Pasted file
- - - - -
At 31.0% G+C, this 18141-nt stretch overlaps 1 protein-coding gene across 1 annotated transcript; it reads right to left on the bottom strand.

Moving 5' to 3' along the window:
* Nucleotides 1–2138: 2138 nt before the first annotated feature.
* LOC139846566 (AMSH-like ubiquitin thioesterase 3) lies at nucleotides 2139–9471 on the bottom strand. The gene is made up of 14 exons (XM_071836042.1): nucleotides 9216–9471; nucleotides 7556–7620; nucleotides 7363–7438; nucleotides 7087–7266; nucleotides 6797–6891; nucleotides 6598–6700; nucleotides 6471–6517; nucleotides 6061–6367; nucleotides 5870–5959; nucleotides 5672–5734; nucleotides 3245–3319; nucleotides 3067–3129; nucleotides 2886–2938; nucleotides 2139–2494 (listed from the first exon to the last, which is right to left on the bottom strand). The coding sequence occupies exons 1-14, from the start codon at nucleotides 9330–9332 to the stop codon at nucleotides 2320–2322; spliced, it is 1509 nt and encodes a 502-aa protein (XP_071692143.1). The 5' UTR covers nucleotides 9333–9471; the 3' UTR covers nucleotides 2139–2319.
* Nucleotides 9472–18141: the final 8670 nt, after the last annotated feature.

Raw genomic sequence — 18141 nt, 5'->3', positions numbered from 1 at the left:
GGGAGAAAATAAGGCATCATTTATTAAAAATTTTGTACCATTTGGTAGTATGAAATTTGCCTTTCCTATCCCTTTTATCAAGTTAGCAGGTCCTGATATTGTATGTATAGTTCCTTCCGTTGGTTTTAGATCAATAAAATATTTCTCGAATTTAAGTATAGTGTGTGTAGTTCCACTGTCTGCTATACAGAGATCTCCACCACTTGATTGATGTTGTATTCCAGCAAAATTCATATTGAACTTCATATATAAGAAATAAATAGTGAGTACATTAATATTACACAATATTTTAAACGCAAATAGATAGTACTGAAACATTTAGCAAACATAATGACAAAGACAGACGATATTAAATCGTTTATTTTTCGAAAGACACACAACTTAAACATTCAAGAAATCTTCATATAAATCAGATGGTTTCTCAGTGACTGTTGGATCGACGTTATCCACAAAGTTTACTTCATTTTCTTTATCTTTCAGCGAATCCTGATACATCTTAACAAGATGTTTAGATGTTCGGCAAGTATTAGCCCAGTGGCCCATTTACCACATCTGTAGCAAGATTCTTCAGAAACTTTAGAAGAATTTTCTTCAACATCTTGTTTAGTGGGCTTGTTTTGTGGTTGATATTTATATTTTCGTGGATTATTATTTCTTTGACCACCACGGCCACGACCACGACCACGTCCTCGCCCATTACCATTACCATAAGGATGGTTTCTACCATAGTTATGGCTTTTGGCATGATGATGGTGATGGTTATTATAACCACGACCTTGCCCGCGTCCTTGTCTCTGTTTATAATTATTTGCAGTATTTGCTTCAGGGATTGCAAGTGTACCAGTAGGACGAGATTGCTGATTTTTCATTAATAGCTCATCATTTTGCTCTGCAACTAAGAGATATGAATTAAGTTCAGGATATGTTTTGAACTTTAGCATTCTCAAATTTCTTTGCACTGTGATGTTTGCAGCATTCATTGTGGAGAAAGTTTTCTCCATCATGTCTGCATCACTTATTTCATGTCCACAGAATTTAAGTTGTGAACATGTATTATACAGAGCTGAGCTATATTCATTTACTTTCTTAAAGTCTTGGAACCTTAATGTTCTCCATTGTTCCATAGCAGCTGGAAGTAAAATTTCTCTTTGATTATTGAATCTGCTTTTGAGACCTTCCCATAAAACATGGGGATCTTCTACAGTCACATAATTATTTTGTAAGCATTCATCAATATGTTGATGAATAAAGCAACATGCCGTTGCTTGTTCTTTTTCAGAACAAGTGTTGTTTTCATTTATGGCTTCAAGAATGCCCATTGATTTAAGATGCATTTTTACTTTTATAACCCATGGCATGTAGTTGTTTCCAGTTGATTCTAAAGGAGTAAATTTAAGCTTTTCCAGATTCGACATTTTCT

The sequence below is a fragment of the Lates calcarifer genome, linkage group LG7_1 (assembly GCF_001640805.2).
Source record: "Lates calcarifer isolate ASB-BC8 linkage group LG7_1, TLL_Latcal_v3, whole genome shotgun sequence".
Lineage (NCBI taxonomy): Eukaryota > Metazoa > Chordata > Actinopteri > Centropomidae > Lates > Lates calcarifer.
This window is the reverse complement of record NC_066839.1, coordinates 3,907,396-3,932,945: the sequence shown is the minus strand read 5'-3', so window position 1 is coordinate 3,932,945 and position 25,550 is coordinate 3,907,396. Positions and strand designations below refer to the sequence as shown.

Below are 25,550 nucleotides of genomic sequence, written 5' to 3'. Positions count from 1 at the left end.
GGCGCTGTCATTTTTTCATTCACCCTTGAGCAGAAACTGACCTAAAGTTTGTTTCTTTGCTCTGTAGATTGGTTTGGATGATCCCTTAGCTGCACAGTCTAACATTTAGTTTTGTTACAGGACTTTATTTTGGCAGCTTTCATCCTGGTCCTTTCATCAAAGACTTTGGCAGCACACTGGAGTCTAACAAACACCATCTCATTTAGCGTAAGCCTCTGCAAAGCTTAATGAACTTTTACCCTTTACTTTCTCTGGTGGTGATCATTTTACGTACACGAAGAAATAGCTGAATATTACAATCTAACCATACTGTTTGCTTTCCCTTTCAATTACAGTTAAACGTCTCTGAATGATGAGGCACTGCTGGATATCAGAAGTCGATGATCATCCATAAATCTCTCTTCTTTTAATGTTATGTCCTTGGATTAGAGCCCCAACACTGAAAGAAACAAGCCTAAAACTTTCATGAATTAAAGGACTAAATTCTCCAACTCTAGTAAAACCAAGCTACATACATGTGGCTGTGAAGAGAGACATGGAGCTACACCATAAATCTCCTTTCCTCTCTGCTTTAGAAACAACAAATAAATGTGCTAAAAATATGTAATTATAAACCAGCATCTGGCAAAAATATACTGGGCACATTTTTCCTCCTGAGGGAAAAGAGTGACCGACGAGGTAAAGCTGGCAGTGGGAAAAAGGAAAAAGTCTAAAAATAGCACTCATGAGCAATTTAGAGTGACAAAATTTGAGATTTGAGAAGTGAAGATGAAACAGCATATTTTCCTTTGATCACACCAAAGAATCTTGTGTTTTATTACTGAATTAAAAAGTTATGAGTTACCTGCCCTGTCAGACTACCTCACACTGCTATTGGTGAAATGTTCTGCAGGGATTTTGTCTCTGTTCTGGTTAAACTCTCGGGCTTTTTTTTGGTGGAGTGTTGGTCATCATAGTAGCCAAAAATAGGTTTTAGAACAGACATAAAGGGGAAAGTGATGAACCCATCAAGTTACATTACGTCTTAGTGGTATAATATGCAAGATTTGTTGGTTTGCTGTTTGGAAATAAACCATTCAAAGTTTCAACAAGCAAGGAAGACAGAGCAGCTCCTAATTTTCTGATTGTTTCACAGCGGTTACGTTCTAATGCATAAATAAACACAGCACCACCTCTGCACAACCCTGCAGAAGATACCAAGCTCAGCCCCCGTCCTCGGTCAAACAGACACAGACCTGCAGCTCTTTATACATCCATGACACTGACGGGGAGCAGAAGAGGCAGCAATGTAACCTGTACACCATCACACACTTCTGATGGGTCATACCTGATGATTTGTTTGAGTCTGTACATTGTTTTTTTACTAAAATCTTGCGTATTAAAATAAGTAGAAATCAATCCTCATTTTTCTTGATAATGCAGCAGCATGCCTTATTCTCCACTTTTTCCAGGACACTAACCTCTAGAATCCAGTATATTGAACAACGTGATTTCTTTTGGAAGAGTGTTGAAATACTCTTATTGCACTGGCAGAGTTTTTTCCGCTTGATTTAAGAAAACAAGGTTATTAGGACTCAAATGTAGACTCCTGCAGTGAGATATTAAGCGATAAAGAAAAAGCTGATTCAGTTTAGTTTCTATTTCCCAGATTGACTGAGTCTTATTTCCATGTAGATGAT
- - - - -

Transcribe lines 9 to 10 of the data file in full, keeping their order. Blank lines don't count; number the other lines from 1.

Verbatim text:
Source record: "Lates calcarifer isolate ASB-BC8 linkage group LG7_1, TLL_Latcal_v3, whole genome shotgun sequence".
Lineage (NCBI taxonomy): Eukaryota > Metazoa > Chordata > Actinopteri > Centropomidae > Lates > Lates calcarifer.